A key component, and critical to my support of the [Regent's] proposal, was a proposed amendment to the general appropriations bill which subsequently became Section 31 of Senate Bill 242. The purpose of this amendment was to make clear that it was the Legislature's intent that funds for salary increases of noncareer service act employees of the Board of Regents contained in the general appropriations bill were not to be distributed across the board [as Petitioners desire] or in any manner inconsistent with the Regents' discretion which was conveyed to the Joint Appropriations Committee through its proposed salary competitiveness funding plan.

Frederick at ¶ 12 (emphasis added); see also, Richter at ¶14. In light of the Regent's concerns and the Senate Chairman's statements, this appropriation for salary raises was clearly tied to both conditions in § 31. The Legislature clearly intended that the raises would be distributed under the Regents' plan without collective bargaining. It simply makes little sense to conclude that the Legislature intended the Regents to go through the idle art of collective bargaining before implementing the salary plan the Regents and the Legislature had already approved.

[¶ 70.] Because I agree with the majority that "clearly the last clause of § 31 was intended as a condition or limitation on the expenditure of these funds," I do not believe that the appropriation can be severed from its "condition or limitation."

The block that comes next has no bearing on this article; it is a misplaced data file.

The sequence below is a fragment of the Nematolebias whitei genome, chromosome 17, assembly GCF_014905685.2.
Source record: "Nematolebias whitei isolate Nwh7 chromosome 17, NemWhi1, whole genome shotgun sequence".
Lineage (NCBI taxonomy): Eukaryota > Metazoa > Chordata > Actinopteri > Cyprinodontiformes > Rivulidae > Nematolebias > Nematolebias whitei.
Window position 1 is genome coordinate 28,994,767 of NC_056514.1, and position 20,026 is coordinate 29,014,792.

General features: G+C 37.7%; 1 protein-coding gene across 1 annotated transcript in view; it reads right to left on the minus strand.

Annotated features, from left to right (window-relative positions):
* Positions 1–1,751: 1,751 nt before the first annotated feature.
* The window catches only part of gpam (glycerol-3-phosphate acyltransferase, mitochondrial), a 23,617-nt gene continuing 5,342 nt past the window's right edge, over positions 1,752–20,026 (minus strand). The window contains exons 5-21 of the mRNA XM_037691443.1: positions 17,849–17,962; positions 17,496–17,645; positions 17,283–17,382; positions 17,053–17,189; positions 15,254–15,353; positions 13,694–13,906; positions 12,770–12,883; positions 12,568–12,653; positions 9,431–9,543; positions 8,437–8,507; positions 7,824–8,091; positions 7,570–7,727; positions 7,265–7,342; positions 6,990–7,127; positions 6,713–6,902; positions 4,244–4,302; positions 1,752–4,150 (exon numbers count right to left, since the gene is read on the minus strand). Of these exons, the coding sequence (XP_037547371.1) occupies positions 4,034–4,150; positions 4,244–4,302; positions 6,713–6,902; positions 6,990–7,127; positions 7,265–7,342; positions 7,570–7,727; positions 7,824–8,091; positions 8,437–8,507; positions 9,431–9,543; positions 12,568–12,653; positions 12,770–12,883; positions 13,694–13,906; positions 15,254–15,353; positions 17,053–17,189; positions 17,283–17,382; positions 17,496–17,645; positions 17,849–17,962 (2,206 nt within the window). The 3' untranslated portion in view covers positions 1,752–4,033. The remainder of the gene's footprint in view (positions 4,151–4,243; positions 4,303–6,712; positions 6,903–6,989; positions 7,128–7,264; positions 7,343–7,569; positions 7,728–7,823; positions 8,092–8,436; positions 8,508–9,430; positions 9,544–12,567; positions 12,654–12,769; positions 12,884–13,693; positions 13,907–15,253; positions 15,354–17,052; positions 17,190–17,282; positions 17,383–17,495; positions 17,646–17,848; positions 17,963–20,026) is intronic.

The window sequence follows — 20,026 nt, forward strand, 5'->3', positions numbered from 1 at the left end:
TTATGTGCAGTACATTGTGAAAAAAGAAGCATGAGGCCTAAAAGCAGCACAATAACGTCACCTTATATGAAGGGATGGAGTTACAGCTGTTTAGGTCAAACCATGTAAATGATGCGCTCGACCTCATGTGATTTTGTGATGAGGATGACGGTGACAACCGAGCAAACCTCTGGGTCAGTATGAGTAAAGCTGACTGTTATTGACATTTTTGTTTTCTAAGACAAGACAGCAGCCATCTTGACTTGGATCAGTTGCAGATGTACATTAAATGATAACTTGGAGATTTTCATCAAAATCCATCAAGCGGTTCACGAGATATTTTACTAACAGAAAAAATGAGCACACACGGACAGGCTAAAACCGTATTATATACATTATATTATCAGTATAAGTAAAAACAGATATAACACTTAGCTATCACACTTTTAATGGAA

[¶ 71.] I concur with the majority's denial of Petitioners' request to distribute the raises in accordance with Petitioners' existing salary schedule. Petitioners' other arguments have no merit under our established precedent.

FootNotes


1. While the parties have expended much effort in outlining the history of a Regents' plan for improving salaries at its educational institutions and in explaining the various funding sources for these salary improvements, we do not perceive these details as particularly relevant in resolving the issues presented in this case. For purposes of our analysis, it is sufficient to state that the Legislature appropriated money for salary increases for the Regents' employees.
2. "Non-CSA employees" refers to non-Career Service Act employees. In general, this includes faculty members and the Regents' professional administrative staff.
3. As noted in Judge Zinter's concurrence on this issue, section 31 also cannot be upheld as preemptive legislation because, by its own terms, it leaves the distribution of salary increases in, "the sole discretion of the Board of Regents[.]" See In Re IFPTE Local 195 v. State, 88 N.J. 393, 443 A.2d 187, 192 (1982)(negotiation is preempted only if statute or regulation speaks in the imperative and leaves nothing to the discretion of the public employer). Because section 31 is not preemptive legislation, the distribution of salary increases remains a negotiable item subject to collective bargaining. It follows that, because the last clause of section 31 would change this existing law, it is a matter of substantive legislation that may not be passed within the body of the general appropriations bill. This analysis also resolves any argument based upon appropriations for salary increases that mandate a three percent across the board distribution. In contrast with the discretion given to the Regents by section 31, a mandatory three percent distribution leaves no room for discretionary action and is, therefore, preemptive legislation.